SOTU disconnect

Posted in Around The Nation, Commentary at 11:50 am by wcnews

In his State of the Union (SOTU) speech yesterday President Barack Obama put forth some much needed investments that we must make as a country. Such as science, energy, universal Pre-K, and infrastructure spending just to name a few.

There was much more of interest in the State of the Union, of course. Minimum wage increases, higher education affordability, immigration reform and much more were discussed in what was a mostly progressive tour de force.

But in a speech that began with the usual invocation of the deficit and praise for Simpson-Bowles, the number of proposals guaranteed to increase discretionary spending were somewhat extraordinary. That’s a good thing: the government must do much more with its money than simply protect the poor and the elderly while maintaining a massive standing army. It must continually invest in our future.

The Republicans will stonewall the President’s agenda, of course. But it was still worth making the case, so that voters can decide in 2014 whether they want a path of investment and prosperity, or a path of misery and austerity.

While all of that is true, their is still a disconnect between what he says and what really needs to be done. The deficit is not our problem, jobs and slow growth are the problems. To the degree that we have a deficit problem it is in the long-term. And most of the deficit can be made up with a growing economy, spurred by hiring via government spending. It’s just good ‘ol Keynesian economics. This excerpt from the speech shows the disconnect:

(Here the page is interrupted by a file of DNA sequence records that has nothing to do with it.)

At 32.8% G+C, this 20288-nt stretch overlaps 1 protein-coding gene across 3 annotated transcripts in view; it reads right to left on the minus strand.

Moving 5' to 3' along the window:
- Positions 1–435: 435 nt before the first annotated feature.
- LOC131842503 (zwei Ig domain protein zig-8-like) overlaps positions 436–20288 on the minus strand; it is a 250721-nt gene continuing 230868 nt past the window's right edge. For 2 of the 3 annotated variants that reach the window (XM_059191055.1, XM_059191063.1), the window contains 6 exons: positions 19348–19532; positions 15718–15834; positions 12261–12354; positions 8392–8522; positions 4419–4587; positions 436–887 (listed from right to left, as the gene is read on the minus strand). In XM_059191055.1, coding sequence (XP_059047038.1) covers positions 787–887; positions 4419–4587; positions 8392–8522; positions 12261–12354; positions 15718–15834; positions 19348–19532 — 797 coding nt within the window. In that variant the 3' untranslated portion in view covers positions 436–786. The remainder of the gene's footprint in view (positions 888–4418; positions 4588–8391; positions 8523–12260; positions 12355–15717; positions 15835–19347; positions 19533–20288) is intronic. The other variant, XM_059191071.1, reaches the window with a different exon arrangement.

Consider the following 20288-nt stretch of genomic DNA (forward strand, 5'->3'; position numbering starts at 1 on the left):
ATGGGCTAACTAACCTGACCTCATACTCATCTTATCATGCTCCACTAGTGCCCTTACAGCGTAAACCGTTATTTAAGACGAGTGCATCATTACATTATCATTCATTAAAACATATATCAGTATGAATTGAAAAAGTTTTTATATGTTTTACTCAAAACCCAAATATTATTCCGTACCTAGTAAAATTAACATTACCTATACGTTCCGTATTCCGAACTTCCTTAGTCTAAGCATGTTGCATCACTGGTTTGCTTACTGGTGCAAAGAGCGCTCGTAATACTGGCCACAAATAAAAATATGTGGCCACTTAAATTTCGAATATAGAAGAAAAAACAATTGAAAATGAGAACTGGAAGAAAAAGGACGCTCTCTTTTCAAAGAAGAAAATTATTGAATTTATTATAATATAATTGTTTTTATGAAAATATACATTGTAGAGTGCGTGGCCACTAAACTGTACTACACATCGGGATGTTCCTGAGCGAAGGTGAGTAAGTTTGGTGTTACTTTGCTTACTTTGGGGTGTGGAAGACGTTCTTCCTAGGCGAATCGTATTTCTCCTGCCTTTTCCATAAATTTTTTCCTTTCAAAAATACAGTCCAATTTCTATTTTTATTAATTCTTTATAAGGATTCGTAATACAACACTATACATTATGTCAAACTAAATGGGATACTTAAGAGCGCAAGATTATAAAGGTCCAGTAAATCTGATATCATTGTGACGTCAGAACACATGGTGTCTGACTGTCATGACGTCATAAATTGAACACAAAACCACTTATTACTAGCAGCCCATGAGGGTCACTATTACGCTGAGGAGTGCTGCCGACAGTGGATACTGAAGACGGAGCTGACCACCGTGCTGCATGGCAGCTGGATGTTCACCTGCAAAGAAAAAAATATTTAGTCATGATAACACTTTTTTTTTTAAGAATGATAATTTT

Now, most of us agree that a plan to reduce the deficit must be part of our agenda. But let’s be clear, deficit reduction alone is not an economic plan. A growing economy that creates good, middle-class jobs — that must be the North Star that guides our efforts. Every day, we should ask ourselves three questions as a nation: How do we attract more jobs to our shores? How do we equip our people with the skills they need to get those jobs? And how do we make sure that hard work leads to a decent living?

A year and a half ago, I put forward an American Jobs Act that independent economists said would create more than 1 million new jobs. And I thank the last Congress for passing some of that agenda. I urge this Congress to pass the rest. But tonight, I’ll lay out additional proposals that are fully paid for and fully consistent with the budget framework both parties agreed to just 18 months ago. Let me repeat — nothing I’m proposing tonight should increase our deficit by a single dime. It is not a bigger government we need, but a smarter government that sets priorities and invests in broad-based growth. That’s what we should be looking for.

Now is the time, with interest rates as low as they’ll ever be, to deficit spend. And once we get back to near full employment, the deficit will begin to shrink. In other words we can grow our way out of this depression, just like we did the last one.

Sen. Marco Rubio (R-Florida) had the GOP response, Marco Rubio Has Learned Nothing.

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